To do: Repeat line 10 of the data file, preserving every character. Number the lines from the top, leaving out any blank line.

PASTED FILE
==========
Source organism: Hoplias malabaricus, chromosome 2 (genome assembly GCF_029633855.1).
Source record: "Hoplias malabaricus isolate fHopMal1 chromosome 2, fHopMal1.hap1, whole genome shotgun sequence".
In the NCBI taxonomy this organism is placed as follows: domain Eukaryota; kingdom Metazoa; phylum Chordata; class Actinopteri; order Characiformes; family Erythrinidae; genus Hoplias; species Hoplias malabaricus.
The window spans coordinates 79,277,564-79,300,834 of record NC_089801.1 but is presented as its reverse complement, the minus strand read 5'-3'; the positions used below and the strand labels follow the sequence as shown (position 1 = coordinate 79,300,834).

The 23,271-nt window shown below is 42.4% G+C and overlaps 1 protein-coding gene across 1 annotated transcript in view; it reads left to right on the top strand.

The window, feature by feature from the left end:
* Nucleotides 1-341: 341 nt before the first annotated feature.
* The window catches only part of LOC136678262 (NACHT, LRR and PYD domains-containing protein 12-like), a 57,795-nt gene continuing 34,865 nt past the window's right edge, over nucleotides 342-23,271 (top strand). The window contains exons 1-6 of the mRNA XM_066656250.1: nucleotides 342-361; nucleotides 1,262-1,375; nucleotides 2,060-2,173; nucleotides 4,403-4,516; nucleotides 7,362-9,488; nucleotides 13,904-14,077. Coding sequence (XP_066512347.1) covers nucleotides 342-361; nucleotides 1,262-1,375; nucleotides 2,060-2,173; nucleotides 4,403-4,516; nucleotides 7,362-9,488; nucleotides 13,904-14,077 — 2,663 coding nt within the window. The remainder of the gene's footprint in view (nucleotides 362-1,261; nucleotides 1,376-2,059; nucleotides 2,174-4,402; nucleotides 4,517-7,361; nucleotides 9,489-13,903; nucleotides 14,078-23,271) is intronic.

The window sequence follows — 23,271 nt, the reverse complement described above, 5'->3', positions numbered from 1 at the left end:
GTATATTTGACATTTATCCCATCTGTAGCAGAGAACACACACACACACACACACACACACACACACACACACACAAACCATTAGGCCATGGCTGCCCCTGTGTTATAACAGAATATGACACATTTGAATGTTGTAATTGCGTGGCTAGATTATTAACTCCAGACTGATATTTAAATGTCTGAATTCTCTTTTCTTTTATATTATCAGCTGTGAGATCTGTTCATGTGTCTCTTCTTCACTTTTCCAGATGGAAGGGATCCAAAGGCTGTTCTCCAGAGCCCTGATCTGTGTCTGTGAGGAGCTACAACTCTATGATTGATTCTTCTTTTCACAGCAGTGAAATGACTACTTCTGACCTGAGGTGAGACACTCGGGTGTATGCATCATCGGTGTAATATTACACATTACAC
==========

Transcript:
GTATATTTGACATTTATCCCATCTGTAGCAGAGAACACACACACACACACACACACACACACACACACACACACAAACCATTAGGCCATGGCTGCCCCTGTGTTATAACAGAATATGACACATTTGAATGTTGTAATTGCGTGGCTAGATTATTAACTCCAGACTGATATTTAAATGTCTGAATTCTCTTTTCTTTTATATTATCAGCTGTGAGATCTGTTCATGTGTCTCTTCTTCACTTTTCCAGATGGAAGGGATCCAAAGGCTGTTCTCCAGAGCCCTGATCTGTGTCTGTGAGGAGCTACAACTCTATGATTGATTCTTCTTTTCACAGCAGTGAAATGACTACTTCTGACCTGAGGTGAGACACTCGGGTGTATGCATCATCGGTGTAATATTACACATTACAC